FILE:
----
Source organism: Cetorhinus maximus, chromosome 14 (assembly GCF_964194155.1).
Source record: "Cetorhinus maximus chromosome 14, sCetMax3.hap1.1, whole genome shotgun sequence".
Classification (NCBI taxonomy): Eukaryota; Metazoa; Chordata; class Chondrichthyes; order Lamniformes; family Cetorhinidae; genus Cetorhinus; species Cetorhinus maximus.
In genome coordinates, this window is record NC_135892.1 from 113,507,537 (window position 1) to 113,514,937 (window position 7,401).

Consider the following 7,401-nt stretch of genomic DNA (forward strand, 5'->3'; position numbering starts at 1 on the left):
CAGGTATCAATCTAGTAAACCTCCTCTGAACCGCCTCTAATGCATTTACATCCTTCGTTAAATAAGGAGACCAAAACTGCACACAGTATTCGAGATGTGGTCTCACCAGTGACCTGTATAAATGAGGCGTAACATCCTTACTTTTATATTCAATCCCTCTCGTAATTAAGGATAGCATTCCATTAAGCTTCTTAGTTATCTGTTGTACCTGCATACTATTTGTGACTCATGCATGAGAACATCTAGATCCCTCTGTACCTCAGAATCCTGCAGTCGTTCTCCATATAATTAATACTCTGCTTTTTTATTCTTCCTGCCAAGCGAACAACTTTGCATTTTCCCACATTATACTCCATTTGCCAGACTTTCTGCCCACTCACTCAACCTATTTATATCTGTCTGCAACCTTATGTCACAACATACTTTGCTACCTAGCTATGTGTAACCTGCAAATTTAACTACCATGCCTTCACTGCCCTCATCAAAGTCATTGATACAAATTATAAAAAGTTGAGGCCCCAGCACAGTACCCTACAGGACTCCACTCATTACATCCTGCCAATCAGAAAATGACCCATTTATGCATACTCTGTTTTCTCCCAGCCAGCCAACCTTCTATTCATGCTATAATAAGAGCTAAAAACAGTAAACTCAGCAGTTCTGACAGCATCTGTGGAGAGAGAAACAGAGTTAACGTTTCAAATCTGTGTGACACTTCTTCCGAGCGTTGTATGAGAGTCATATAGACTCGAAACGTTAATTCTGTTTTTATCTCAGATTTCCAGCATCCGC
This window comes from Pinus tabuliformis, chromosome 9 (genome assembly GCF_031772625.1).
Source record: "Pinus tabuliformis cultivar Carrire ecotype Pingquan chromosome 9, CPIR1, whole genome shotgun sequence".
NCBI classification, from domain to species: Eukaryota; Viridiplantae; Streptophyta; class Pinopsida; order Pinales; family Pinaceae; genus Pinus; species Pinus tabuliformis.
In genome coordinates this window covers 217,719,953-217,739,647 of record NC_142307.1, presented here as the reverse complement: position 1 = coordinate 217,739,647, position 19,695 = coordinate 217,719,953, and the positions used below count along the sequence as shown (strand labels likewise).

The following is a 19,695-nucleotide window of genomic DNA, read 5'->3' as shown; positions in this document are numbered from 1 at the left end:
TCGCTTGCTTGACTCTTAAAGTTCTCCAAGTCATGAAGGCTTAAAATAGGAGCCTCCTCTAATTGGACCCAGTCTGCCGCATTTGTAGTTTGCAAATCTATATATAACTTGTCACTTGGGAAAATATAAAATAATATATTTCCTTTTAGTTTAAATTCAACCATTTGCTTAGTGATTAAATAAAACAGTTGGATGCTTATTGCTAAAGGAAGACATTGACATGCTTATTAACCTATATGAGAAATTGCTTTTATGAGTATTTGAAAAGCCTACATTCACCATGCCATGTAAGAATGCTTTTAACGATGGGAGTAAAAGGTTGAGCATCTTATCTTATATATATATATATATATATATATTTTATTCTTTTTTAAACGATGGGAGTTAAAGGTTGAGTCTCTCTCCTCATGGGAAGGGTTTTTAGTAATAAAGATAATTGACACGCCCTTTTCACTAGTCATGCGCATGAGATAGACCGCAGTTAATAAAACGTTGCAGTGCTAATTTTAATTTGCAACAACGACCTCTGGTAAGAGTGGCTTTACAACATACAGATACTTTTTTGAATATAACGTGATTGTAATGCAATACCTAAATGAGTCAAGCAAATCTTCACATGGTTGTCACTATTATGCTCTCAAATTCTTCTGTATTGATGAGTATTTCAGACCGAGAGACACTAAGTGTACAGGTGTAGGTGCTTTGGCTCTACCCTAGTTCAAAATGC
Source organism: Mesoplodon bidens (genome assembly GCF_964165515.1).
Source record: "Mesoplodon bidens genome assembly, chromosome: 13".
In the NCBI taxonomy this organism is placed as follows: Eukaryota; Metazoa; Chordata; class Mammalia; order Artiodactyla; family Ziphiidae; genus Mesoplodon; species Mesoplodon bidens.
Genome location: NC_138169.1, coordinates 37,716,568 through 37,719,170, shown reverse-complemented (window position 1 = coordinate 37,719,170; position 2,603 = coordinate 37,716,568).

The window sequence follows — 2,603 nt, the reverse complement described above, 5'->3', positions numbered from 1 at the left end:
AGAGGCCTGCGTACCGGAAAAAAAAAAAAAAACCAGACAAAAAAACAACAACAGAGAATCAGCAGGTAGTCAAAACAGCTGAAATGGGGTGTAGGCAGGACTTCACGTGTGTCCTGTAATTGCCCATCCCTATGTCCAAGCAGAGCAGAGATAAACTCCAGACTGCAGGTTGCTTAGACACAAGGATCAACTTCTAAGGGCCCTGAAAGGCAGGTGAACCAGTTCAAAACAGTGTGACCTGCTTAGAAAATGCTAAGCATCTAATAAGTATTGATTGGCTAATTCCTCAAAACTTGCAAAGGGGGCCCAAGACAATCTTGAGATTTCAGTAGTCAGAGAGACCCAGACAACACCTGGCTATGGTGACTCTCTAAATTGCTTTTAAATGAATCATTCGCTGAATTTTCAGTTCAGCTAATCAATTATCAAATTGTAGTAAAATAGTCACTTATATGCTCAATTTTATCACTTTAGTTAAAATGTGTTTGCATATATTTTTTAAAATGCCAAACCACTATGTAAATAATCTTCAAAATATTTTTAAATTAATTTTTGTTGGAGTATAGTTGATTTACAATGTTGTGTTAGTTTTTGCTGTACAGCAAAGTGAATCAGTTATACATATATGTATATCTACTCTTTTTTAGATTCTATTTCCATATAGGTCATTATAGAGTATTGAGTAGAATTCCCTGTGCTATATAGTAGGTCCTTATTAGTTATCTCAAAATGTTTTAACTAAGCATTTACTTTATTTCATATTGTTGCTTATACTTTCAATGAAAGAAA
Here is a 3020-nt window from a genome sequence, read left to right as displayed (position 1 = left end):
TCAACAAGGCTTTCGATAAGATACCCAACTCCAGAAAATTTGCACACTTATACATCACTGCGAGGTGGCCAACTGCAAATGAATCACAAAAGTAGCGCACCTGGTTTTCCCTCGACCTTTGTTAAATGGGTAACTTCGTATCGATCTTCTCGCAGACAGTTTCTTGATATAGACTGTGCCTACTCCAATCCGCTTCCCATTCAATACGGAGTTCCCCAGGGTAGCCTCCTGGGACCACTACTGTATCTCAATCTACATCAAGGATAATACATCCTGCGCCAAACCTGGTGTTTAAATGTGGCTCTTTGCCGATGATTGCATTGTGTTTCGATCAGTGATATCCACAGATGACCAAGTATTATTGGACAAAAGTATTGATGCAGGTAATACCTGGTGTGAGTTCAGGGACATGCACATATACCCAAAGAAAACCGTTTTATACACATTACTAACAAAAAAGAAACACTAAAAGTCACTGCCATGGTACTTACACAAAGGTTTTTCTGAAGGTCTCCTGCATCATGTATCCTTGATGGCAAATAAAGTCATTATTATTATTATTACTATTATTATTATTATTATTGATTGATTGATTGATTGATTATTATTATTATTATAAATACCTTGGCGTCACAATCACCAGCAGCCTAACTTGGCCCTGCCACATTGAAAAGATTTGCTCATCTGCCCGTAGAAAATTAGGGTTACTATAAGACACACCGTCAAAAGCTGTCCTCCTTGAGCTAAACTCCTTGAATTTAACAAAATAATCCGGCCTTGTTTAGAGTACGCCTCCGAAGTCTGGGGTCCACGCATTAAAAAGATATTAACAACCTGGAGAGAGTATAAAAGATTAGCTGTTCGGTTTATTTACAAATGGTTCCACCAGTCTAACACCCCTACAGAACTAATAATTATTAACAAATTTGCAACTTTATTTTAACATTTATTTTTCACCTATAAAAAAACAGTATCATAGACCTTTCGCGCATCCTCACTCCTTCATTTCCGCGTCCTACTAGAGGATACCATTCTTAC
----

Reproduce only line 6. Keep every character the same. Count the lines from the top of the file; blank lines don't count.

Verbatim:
CAGGTATCAATCTAGTAAACCTCCTCTGAACCGCCTCTAATGCATTTACATCCTTCGTTAAATAAGGAGACCAAAACTGCACACAGTATTCGAGATGTGGTCTCACCAGTGACCTGTATAAATGAGGCGTAACATCCTTACTTTTATATTCAATCCCTCTCGTAATTAAGGATAGCATTCCATTAAGCTTCTTAGTTATCTGTTGTACCTGCATACTATTTGTGACTCATGCATGAGAACATCTAGATCCCTCTGTACCTCAGAATCCTGCAGTCGTTCTCCATATAATTAATACTCTGCTTTTTTATTCTTCCTGCCAAGCGAACAACTTTGCATTTTCCCACATTATACTCCATTTGCCAGACTTTCTGCCCACTCACTCAACCTATTTATATCTGTCTGCAACCTTATGTCACAACATACTTTGCTACCTAGCTATGTGTAACCTGCAAATTTAACTACCATGCCTTCACTGCCCTCATCAAAGTCATTGATACAAATTATAAAAAGTTGAGGCCCCAGCACAGTACCCTACAGGACTCCACTCATTACATCCTGCCAATCAGAAAATGACCCATTTATGCATACTCTGTTTTCTCCCAGCCAGCCAACCTTCTATTCATGCTATAATAAGAGCTAAAAACAGTAAACTCAGCAGTTCTGACAGCATCTGTGGAGAGAGAAACAGAGTTAACGTTTCAAATCTGTGTGACACTTCTTCCGAGCGTTGTATGAGAGTCATATAGACTCGAAACGTTAATTCTGTTTTTATCTCAGATTTCCAGCATCCGC